By the end of this section, you will be able to:
- Describe how each of the following functions in the extrinsic control of GFR: renin–angiotensin mechanism, natriuretic peptides, and sympathetic adrenergic activity
- Describe how each of the following works to regulate reabsorption and secretion, so as to affect urine volume and composition: renin–angiotensin system, aldosterone, antidiuretic hormone, and natriuretic peptides
- Name and define the roles of other hormones that regulate kidney control
Several hormones have specific, important roles in regulating kidney function. They act to stimulate or inhibit blood flow. Some of these are endocrine, acting from a distance, whereas others are paracrine, acting locally.
Renin is an enzyme that is produced by the juxtaglomerular (JG) cells of the afferent arteriole at the JGA. It enzymatically converts angiotensinogen (made by the liver, freely circulating) into angiotensin I. Its release is stimulated by prostaglandins and NO from the JGA in response to decreased extracellular fluid volume.
ACE is not a hormone but it is functionally important in regulating systemic blood pressure and kidney function. It is produced in the lungs but binds to the surfaces of endothelial cells in the afferent arterioles and glomerulus. It enzymatically converts inactive angiotensin I into active angiotensin II. ACE is important in raising blood pressure. People with high blood pressure are sometimes prescribed ACE inhibitors to lower their blood pressure.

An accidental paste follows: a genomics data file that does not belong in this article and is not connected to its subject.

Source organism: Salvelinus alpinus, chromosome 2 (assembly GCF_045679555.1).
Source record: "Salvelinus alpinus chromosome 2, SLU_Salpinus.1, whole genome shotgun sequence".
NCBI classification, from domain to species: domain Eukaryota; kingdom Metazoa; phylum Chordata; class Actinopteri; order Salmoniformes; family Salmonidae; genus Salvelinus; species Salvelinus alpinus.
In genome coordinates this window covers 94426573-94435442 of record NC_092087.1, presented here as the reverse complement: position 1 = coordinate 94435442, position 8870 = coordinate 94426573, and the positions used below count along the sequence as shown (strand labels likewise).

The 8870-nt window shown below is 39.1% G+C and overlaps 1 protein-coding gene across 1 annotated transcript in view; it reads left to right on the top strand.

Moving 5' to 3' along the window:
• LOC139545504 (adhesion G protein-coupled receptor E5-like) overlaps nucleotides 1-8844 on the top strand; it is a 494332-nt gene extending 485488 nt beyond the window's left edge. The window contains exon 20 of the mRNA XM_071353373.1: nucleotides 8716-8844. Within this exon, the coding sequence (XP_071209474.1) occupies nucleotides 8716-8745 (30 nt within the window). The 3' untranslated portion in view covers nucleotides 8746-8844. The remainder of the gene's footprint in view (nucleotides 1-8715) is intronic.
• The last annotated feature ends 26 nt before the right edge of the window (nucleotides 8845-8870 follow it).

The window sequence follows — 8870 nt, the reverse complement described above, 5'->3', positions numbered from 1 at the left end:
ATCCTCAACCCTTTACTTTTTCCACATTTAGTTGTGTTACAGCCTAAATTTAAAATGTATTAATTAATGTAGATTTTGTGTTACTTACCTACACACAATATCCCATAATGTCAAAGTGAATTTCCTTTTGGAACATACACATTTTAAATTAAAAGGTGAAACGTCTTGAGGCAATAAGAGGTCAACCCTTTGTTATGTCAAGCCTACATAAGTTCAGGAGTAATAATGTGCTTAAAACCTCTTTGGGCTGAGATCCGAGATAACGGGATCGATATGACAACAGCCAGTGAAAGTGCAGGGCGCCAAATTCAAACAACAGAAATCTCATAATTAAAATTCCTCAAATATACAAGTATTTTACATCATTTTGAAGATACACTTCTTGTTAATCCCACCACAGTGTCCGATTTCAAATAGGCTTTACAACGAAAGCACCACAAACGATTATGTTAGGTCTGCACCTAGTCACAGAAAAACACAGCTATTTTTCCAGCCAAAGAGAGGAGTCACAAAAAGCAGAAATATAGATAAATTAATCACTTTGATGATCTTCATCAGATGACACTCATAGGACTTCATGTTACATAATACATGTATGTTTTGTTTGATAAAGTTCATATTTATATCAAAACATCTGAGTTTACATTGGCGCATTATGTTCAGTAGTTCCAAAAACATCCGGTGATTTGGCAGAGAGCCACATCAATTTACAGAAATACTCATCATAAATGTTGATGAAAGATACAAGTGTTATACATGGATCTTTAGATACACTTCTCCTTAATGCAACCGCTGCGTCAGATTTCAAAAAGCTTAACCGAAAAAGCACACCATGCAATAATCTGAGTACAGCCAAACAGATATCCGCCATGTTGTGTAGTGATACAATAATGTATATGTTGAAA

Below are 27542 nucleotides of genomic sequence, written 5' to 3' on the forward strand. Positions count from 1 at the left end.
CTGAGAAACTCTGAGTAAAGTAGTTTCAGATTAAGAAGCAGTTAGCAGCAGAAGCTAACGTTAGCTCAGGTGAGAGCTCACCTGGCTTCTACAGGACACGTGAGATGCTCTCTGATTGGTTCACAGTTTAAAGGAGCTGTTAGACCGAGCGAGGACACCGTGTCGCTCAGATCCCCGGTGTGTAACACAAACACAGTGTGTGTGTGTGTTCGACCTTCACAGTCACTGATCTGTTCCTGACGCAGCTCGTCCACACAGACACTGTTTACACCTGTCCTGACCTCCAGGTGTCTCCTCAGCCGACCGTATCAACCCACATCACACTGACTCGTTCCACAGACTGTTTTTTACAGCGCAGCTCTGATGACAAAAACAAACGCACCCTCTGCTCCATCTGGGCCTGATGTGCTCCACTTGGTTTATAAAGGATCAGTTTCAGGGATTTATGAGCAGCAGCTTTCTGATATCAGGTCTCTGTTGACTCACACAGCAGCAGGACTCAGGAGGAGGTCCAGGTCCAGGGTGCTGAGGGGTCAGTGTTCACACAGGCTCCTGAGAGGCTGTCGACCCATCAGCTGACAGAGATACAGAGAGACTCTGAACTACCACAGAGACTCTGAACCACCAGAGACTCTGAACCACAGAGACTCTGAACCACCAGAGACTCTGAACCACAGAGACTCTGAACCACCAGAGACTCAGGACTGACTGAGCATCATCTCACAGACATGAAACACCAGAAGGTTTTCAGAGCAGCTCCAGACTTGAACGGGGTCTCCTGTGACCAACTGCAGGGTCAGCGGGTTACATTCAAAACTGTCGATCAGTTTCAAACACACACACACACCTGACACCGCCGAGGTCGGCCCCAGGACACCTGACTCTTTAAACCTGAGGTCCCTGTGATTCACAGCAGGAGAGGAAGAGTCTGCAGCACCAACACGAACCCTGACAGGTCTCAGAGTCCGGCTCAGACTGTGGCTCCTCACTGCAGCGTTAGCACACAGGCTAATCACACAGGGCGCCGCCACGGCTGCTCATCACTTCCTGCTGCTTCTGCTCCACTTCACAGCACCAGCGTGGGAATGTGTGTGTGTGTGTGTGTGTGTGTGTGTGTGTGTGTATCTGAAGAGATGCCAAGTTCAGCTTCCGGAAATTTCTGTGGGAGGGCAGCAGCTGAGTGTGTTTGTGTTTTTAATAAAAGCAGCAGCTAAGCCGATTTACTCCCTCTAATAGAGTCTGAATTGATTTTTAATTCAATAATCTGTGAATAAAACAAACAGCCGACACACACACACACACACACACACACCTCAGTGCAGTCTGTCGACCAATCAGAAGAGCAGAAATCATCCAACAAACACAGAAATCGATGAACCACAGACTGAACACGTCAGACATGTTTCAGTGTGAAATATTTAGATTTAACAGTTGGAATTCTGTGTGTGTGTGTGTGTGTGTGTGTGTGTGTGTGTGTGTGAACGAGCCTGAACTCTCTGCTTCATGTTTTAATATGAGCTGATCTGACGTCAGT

Angiotensin II is a potent vasoconstrictor that plays an immediate role in the regulation of blood pressure. It acts systemically to cause vasoconstriction as well as constriction of both the afferent and efferent arterioles of the glomerulus. In instances of blood loss or dehydration, it reduces both GFR and renal blood flow, thereby limiting fluid loss and preserving blood volume. Its release is usually stimulated by decreases in blood pressure, and so the preservation of adequate blood pressure is its primary role.
Aldosterone, often called the “salt-retaining hormone,” is released from the adrenal cortex in response to angiotensin II or directly in response to increased plasma K+. It promotes Na+ reabsorption by the nephron, promoting the retention of water. It is also important in regulating K+, promoting its excretion. (This dual effect on two minerals and its origin in the adrenal cortex explains its designation as a mineralocorticoid.) As a result, renin has an immediate effect on blood pressure due to angiotensin II–stimulated vasoconstriction and a prolonged effect through Na+ recovery due to aldosterone. At the same time that aldosterone causes increased recovery of Na+, it also causes greater loss of K+. Progesterone is a steroid that is structurally similar to aldosterone. It binds to the aldosterone receptor and weakly stimulates Na+ reabsorption and increased water recovery. This process is unimportant in men due to low levels of circulating progesterone. It may cause increased retention of water during some periods of the menstrual cycle in women when progesterone levels increase.
Antidiuretic Hormone (ADH)